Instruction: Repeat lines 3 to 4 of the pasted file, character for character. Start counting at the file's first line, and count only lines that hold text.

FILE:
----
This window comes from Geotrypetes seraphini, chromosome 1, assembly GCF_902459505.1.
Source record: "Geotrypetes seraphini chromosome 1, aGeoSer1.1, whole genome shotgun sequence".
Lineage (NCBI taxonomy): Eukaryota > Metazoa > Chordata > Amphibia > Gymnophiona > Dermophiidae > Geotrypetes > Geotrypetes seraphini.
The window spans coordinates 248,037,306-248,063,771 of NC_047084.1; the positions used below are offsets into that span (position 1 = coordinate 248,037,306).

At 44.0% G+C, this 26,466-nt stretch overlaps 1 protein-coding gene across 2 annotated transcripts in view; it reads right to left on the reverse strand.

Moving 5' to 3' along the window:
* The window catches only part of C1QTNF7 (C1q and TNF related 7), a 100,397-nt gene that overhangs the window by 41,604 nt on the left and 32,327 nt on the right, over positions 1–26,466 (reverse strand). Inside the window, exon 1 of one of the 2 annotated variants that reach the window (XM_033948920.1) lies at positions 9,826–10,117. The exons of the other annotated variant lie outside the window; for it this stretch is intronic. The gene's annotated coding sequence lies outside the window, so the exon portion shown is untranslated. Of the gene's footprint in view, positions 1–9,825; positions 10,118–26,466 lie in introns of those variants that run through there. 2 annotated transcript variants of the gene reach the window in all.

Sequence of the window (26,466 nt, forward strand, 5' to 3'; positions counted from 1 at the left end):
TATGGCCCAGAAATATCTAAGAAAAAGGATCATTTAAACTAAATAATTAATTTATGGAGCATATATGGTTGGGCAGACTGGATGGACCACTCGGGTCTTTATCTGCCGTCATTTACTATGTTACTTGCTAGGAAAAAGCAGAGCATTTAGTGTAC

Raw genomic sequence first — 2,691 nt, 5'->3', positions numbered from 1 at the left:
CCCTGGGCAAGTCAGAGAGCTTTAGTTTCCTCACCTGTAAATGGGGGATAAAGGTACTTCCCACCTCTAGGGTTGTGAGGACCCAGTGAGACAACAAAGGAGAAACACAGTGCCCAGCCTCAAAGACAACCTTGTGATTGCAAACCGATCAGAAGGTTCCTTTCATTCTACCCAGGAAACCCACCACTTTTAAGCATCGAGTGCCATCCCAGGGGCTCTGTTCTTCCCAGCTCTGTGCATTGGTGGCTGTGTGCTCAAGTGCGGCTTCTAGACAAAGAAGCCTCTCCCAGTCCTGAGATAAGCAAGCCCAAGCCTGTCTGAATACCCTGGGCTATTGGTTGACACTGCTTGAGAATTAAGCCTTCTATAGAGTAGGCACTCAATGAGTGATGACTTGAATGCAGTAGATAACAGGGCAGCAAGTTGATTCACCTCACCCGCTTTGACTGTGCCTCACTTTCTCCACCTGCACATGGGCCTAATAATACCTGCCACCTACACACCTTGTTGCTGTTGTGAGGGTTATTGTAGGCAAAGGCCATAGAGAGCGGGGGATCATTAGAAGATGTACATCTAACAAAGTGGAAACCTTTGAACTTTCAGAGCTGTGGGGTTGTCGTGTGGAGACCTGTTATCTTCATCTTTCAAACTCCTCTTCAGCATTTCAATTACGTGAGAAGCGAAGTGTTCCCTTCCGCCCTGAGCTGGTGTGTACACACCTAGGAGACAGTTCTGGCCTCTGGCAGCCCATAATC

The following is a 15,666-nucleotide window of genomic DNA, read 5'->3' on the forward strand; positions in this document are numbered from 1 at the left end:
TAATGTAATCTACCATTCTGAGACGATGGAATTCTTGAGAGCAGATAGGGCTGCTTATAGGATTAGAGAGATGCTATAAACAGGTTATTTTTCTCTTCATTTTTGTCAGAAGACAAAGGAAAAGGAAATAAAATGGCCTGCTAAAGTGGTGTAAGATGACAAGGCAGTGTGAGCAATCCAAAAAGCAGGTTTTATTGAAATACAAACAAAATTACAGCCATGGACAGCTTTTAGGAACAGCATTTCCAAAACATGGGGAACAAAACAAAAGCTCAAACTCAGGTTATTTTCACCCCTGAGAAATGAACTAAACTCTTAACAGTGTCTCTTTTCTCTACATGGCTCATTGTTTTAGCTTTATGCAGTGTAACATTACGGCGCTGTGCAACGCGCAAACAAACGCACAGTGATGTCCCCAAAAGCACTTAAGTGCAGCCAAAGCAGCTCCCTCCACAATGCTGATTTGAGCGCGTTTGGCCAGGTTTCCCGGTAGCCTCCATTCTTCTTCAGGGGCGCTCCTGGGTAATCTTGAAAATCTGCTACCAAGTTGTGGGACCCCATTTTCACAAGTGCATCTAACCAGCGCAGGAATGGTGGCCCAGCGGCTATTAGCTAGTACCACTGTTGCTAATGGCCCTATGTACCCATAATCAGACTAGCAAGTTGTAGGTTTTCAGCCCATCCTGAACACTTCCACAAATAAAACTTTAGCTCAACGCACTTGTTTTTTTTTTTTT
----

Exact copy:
Lineage (NCBI taxonomy): Eukaryota > Metazoa > Chordata > Amphibia > Gymnophiona > Dermophiidae > Geotrypetes > Geotrypetes seraphini.
The window spans coordinates 248,037,306-248,063,771 of NC_047084.1; the positions used below are offsets into that span (position 1 = coordinate 248,037,306).